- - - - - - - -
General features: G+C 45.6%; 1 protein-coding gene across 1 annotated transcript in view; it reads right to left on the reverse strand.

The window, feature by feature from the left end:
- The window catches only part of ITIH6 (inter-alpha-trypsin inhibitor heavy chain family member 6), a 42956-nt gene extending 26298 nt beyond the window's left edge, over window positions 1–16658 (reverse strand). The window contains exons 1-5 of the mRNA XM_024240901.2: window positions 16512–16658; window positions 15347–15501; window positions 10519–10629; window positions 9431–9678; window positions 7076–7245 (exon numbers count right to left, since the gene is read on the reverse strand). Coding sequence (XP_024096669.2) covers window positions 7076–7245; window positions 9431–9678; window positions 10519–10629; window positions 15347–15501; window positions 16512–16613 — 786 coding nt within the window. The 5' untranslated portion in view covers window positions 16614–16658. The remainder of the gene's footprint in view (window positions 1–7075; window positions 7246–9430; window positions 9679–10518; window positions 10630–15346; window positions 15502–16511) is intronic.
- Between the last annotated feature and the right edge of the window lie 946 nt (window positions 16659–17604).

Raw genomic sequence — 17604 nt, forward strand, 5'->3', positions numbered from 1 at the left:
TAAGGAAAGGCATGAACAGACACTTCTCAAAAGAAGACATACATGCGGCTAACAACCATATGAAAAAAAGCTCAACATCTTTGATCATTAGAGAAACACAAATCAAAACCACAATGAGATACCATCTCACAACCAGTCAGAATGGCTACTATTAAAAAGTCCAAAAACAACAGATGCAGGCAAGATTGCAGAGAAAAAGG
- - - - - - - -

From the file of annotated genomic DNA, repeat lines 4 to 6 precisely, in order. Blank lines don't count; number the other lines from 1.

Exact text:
- Between the last annotated feature and the right edge of the window lie 946 nt (window positions 16659–17604).

Raw genomic sequence — 17604 nt, forward strand, 5'->3', positions numbered from 1 at the left:
TAAGGAAAGGCATGAACAGACACTTCTCAAAAGAAGACATACATGCGGCTAACAACCATATGAAAAAAAGCTCAACATCTTTGATCATTAGAGAAACACAAATCAAAACCACAATGAGATACCATCTCACAACCAGTCAGAATGGCTACTATTAAAAAGTCCAAAAACAACAGATGCAGGCAAGATTGCAGAGAAAAAGG